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Welcome to the 105th edition of The Look Back.  This week we’re looking at Stella Rosa’s trajectory to becoming America’s most popular imported wine, hard kombucha’s cloudy future, Topo Chico Hard Seltzer’s 2022, and more. 

Last week’s most popular link was: Direct-to-Consumer Wine Sales Drop After Pandemic-Era Peaks (VinePair)

- Josh, VinePair co-founder

#1 - Lessons To Learn From Stella Rosa, America’s #1 Imported Wine

The Headline: “Stella Rosa Unseats Yellow Tail To Become Top Imported Wine In U.S.”
The Source: VinePair
What You Need To Know:

While Yellow Tail has long held the crown as America’s top-imported wine brand, another fan-favorite has officially dethroned the Australian wine brand.

Stella Rosa is now the top-imported brand in the United States, according to the American Association of Wine Enthusiasts (AAWE). In the period between 2019 and 2021, a massive jump in Stella Rosa’s sales skyrocketed the brand to No. 1, bypassing the long-reining Yellow Tail.

While Stella Rosa experienced a major pandemic-era jump, it hasn’t been a top player for long. The sweet vinos are produced in Italy and, since its inception, the brand has sold 22.5 million nine-liter cases up until 2021.

While 2022 data isn’t yet available, initial reports from Stella Rosa seem to indicate that sales slowed in the past year, according to Shanken News Daily.

As the AAWE notes, 19 Crimes has also emerged as a rising brand in the past 10 years. The label, which emerged in 2012, is especially known for its swanky celebrity collaborations; Snoop Dogg and Martha Stewart have famously partnered with 19 Crimes for past releases.

That article includes a chart of the top imported wine brands going back to 1990. It’s dramatic!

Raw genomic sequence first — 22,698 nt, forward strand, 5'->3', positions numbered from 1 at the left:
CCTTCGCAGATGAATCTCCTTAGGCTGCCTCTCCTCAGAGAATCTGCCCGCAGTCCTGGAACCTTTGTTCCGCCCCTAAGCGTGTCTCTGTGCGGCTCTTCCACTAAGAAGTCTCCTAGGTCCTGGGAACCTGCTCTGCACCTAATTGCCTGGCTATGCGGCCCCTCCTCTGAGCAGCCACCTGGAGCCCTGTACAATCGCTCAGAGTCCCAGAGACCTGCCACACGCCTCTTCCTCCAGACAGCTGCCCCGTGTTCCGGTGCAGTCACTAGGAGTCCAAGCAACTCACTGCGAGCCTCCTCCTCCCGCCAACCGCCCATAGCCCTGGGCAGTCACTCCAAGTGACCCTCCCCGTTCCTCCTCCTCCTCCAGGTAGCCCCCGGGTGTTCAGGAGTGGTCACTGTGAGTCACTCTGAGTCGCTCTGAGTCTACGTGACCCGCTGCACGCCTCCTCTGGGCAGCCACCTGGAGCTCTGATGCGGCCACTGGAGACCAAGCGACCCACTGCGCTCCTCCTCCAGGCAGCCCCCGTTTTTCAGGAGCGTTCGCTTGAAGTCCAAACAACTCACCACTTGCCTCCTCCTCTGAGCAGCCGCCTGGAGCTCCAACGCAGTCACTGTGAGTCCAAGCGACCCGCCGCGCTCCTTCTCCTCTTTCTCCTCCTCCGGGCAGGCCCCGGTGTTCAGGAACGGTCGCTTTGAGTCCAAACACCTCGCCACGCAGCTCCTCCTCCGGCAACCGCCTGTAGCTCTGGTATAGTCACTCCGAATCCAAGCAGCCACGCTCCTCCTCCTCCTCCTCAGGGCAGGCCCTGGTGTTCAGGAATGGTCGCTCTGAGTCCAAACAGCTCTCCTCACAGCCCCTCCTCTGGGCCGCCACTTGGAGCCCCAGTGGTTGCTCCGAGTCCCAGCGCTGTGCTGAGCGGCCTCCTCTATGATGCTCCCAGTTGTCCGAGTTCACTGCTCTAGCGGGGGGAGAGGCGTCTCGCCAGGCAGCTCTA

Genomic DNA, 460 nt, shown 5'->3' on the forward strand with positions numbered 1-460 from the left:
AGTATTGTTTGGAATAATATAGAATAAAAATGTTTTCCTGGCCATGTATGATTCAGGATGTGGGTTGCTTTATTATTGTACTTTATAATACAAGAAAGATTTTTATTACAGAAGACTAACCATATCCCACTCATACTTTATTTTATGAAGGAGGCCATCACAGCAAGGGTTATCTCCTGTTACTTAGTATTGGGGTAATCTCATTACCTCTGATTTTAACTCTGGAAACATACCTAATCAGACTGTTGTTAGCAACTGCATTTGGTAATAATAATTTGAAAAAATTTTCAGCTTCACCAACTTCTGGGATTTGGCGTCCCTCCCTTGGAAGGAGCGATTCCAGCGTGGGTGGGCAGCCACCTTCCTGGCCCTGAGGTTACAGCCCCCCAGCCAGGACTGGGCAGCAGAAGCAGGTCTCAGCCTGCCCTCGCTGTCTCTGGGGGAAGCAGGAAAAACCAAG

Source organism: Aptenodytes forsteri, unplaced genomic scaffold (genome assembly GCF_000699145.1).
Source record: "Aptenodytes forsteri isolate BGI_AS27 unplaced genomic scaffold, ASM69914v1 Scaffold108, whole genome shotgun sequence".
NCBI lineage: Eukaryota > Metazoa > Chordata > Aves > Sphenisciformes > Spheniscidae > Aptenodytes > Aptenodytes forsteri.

Our Take: If you've been reading this newsletter for a while this might not be news to you. Back in August 2022 I excerpted a couple of reports from Shanken News Daily on the state of the U.S. wine industry:

Among all wines in 2021, Italy’s Stella Rosa was the fastest-growing label priced above $10 a 750-ml. Last year, Stella Rosa became the market’s largest-selling import, surpassing Australia’s Yellow Tail, which had held that spot since 2003.

Italy continues to command about a 37% volume share and 34% value share of the overall imported wine category in the U.S., and imported wine market leader Stella Rosa, part of Riboli Family Wines, was responsible for nearly 27% of Italy’s U.S. volume total in 2021. Stella Rosa’s extensive lineup of semi-sweet and semi-sparkling wines grew 26% last year to nearly 7.3 million cases, according to Impact Databank, overtaking Yellow Tail as the largest imported wine brand. Between 2015-2020, Stella Rosa averaged an annual growth rate of over 41%, expanding by more than 1 million cases a year, and its pace shows no sign of slowing.

“We’re not a two or three SKU brand at retail, we’re like a 10 SKU brand,” says Steve Riboli, third-generation owner of Riboli Family Wines. “We have lots of neat flavors that are similar like Blueberry and Peach but are 300,000 to 500,000 cases each.”

Stella Black is the company’s leading SKU and accounts for 25% of its SKU mix, and Moscato D’Asti is the second-largest offering. While the company has been busy with recent launches like Organic Orange Fusion and a Non-Alcoholic range, more new innovations are on the horizon.

This year, Stella Rosa will launch a new higher-end, barrel-aged sparkling Prosecco and a dry rosé made from Pinot Noir, as well as a line of flavored brandies that will complement the flavored wine range as the brand’s first foray into spirits.

Given the doom and gloom that’s dominated wine industry headlines for the past couple of weeks in the wake of Silicon Valley Bank’s annual industry report (highly recommended VinePair podcast discussion here), I thought it would be helpful to take a closer look at what Stella Rosa is doing. I’ll admit, I wasn’t all that familiar with the brand until 2019. If you’re not, consider this your Need To Know:

  • Stella Rosa is now about a quarter of all imported Italian wine by volume.
  • The brand’s wines range from somewhat traditional all the way to fruit-flavor-infused, low-alcohol, semi-sparkling bottles that are closer in spirit to RTDs like BeatBox than whatever you think of when you think of Italian wine (more on this below).
  • The brand’s leading SKU, Stella Rosa Black, is a 5% ABV red blend that includes the addition of natural flavors. It also packs 23 grams of sugar per serving — which is disclosed on the nutrition panel on the back label.